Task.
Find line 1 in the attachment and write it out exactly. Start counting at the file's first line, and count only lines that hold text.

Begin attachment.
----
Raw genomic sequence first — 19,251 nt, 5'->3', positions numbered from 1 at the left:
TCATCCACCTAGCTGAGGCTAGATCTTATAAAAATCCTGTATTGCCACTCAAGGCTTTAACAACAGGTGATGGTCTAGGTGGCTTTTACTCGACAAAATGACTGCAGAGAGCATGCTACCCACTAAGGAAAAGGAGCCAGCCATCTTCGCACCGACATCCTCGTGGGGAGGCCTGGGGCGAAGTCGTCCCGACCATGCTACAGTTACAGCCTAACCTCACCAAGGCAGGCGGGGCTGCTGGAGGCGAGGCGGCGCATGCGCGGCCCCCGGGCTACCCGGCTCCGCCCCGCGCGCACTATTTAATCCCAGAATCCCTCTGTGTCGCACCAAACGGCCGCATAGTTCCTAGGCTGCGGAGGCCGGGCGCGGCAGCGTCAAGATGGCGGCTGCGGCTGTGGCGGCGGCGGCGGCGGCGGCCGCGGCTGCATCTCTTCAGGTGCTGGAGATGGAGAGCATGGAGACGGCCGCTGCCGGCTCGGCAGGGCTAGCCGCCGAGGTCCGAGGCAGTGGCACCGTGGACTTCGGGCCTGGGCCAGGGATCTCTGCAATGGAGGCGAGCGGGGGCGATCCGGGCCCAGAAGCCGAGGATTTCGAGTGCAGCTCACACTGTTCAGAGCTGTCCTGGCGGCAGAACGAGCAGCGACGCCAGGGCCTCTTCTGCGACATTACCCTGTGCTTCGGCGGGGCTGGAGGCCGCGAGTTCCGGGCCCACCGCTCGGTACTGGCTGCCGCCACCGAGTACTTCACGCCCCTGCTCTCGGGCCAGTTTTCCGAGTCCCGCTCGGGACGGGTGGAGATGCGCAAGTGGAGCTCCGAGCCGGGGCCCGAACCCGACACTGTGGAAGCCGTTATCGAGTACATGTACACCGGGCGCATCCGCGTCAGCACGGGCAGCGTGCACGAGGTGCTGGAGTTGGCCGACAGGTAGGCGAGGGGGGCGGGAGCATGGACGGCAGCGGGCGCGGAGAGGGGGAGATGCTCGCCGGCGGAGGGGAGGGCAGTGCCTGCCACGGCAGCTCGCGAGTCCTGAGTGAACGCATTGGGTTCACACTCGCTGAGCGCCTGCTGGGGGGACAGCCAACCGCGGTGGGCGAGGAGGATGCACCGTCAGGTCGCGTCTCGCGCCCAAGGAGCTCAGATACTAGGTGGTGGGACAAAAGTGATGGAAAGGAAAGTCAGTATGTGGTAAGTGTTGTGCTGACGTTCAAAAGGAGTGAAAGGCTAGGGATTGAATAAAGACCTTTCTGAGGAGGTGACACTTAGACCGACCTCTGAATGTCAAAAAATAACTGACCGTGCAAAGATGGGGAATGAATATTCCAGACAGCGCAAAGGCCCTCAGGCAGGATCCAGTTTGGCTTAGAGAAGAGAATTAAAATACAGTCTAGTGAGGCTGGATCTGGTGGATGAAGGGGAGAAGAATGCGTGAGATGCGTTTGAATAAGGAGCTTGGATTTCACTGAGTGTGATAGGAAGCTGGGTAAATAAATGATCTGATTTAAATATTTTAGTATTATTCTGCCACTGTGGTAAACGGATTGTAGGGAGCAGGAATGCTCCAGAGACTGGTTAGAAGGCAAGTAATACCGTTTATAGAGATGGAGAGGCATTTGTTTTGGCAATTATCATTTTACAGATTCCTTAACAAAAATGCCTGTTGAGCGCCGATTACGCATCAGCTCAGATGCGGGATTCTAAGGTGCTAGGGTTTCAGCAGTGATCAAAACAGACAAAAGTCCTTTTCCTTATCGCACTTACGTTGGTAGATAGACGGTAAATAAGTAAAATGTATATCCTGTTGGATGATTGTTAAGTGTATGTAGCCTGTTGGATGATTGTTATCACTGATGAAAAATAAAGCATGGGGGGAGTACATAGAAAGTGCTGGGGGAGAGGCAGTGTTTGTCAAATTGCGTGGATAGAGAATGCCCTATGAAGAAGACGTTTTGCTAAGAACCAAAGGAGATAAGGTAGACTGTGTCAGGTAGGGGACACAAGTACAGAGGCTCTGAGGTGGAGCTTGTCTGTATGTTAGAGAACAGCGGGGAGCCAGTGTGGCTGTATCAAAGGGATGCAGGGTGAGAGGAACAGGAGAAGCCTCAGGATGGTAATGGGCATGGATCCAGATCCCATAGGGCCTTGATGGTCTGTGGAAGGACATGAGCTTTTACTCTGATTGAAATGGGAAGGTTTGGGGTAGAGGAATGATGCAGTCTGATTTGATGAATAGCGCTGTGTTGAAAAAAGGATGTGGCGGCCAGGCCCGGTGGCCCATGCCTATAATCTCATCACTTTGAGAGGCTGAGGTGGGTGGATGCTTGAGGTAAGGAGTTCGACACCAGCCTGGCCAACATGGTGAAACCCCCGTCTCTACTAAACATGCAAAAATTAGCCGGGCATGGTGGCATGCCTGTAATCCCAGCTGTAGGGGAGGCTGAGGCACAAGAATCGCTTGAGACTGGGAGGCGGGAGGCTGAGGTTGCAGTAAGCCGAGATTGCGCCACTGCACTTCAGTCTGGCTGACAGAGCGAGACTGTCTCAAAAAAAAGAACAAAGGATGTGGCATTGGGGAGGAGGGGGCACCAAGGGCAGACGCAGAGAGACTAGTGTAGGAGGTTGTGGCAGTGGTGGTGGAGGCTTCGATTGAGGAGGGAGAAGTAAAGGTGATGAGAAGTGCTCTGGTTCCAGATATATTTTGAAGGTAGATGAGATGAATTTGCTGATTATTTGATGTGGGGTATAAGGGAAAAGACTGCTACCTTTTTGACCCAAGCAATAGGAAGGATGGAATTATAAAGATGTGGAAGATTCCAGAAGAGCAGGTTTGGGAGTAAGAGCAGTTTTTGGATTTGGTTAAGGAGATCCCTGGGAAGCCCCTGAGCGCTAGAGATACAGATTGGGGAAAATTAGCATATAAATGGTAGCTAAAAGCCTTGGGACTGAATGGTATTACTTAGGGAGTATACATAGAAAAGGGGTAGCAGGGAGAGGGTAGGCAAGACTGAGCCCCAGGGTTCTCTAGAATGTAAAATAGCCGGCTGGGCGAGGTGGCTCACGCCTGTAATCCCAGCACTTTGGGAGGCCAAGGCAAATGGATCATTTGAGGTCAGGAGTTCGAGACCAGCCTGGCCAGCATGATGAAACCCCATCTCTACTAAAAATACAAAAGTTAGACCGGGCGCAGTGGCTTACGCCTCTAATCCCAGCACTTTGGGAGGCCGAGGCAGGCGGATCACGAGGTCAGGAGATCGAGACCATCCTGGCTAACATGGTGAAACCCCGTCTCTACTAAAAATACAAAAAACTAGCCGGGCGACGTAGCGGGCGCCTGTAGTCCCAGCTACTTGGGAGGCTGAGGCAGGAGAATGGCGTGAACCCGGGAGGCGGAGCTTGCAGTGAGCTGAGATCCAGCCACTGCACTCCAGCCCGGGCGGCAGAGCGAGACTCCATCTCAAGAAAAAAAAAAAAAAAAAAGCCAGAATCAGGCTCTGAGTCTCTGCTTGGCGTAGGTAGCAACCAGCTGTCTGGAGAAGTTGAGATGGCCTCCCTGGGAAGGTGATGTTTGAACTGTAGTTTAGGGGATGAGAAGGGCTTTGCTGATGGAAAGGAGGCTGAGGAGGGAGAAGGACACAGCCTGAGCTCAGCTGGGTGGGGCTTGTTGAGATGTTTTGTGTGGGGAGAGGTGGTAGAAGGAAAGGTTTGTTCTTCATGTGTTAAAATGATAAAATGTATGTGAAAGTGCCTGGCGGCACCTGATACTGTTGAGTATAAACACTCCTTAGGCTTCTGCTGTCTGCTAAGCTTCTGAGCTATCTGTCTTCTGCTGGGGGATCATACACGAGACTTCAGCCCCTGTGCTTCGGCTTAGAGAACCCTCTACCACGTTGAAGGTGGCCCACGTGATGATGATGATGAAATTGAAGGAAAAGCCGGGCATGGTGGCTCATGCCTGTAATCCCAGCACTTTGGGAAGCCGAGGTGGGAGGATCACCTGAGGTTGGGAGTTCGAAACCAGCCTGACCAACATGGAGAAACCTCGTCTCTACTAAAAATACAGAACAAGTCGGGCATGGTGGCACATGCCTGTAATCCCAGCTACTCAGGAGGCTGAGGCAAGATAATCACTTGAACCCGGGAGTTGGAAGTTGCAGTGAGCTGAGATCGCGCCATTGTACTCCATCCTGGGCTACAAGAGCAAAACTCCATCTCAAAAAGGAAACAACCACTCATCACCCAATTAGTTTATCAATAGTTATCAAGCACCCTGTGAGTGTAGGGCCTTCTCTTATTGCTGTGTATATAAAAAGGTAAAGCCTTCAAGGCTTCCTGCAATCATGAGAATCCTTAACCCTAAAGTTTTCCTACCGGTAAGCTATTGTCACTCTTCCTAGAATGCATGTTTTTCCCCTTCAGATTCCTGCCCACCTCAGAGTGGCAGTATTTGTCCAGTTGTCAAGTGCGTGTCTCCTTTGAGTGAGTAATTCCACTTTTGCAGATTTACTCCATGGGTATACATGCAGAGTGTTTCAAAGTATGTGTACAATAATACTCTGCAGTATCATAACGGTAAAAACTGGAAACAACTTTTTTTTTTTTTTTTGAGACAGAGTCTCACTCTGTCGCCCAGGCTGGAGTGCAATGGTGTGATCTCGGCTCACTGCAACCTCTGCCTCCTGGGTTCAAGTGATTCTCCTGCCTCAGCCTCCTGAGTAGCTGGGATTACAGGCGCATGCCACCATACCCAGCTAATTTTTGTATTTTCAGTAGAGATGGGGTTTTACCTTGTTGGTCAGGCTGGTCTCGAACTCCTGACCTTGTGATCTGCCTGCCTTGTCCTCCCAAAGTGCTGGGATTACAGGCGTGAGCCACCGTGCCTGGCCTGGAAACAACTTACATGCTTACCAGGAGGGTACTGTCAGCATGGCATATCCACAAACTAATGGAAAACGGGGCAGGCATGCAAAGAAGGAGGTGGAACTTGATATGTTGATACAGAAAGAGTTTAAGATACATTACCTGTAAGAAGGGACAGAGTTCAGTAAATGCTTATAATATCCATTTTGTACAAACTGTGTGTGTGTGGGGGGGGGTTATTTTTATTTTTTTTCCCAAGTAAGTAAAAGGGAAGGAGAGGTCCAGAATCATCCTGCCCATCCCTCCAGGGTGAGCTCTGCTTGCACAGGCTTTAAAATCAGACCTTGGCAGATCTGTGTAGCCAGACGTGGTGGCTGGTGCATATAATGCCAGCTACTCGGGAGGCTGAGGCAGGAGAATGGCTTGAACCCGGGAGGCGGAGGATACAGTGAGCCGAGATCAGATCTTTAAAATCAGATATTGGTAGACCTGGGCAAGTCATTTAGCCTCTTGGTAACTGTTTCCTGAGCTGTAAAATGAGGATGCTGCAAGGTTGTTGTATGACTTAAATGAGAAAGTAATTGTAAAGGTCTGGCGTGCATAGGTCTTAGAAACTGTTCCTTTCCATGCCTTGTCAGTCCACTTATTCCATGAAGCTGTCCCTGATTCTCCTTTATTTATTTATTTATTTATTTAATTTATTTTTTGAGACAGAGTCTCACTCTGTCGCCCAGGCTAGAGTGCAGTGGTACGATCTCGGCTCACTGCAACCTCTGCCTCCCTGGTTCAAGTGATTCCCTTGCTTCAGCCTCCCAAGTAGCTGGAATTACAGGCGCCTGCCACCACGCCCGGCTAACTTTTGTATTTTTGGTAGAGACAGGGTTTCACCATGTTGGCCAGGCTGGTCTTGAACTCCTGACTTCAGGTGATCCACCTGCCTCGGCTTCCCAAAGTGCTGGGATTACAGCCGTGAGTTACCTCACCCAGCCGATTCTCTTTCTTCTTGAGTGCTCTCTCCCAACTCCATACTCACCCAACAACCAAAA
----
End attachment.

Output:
Raw genomic sequence first — 19,251 nt, 5'->3', positions numbered from 1 at the left: